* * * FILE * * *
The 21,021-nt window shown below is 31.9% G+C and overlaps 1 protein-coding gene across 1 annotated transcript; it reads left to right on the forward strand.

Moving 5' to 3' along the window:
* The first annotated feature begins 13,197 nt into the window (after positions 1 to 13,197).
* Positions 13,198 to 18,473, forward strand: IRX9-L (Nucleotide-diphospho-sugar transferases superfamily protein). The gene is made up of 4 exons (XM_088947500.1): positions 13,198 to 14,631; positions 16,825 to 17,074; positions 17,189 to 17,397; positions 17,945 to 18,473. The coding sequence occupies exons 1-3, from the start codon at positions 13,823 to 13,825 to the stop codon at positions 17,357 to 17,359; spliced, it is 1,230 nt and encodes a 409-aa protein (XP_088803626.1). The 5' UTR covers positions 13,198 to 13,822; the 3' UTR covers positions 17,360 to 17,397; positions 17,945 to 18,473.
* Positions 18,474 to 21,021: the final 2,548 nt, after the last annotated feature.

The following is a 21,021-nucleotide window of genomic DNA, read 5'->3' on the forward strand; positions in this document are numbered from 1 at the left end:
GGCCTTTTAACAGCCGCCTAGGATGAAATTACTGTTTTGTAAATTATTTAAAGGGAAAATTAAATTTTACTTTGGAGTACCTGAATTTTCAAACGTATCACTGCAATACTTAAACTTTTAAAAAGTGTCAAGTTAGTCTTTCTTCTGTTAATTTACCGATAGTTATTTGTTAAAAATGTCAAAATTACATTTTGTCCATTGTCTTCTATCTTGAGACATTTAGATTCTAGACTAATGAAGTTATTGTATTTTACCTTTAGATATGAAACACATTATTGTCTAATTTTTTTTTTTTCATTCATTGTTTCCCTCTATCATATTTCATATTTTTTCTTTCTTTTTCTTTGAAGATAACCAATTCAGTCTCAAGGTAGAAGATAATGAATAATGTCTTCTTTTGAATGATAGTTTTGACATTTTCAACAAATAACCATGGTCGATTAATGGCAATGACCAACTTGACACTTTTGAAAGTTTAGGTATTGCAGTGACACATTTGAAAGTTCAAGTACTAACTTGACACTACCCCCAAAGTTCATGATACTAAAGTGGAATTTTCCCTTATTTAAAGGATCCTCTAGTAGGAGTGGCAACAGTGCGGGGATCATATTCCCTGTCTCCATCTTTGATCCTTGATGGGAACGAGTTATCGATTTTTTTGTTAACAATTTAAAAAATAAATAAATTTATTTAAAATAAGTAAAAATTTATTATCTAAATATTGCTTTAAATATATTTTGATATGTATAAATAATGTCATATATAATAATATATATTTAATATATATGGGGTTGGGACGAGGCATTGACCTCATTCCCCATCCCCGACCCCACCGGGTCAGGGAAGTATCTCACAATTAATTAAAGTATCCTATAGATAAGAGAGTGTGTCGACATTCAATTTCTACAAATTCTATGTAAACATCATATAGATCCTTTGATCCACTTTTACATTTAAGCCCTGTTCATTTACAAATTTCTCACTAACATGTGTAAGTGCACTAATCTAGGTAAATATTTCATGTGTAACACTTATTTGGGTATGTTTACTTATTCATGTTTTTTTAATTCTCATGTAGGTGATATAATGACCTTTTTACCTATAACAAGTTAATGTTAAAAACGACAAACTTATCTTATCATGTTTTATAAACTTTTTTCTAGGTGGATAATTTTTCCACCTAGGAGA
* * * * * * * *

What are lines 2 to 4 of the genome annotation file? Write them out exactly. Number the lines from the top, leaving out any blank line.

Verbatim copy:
Moving 5' to 3' along the window:
* The first annotated feature begins 13,197 nt into the window (after positions 1 to 13,197).
* Positions 13,198 to 18,473, forward strand: IRX9-L (Nucleotide-diphospho-sugar transferases superfamily protein). The gene is made up of 4 exons (XM_088947500.1): positions 13,198 to 14,631; positions 16,825 to 17,074; positions 17,189 to 17,397; positions 17,945 to 18,473. The coding sequence occupies exons 1-3, from the start codon at positions 13,823 to 13,825 to the stop codon at positions 17,357 to 17,359; spliced, it is 1,230 nt and encodes a 409-aa protein (XP_088803626.1). The 5' UTR covers positions 13,198 to 13,822; the 3' UTR covers positions 17,360 to 17,397; positions 17,945 to 18,473.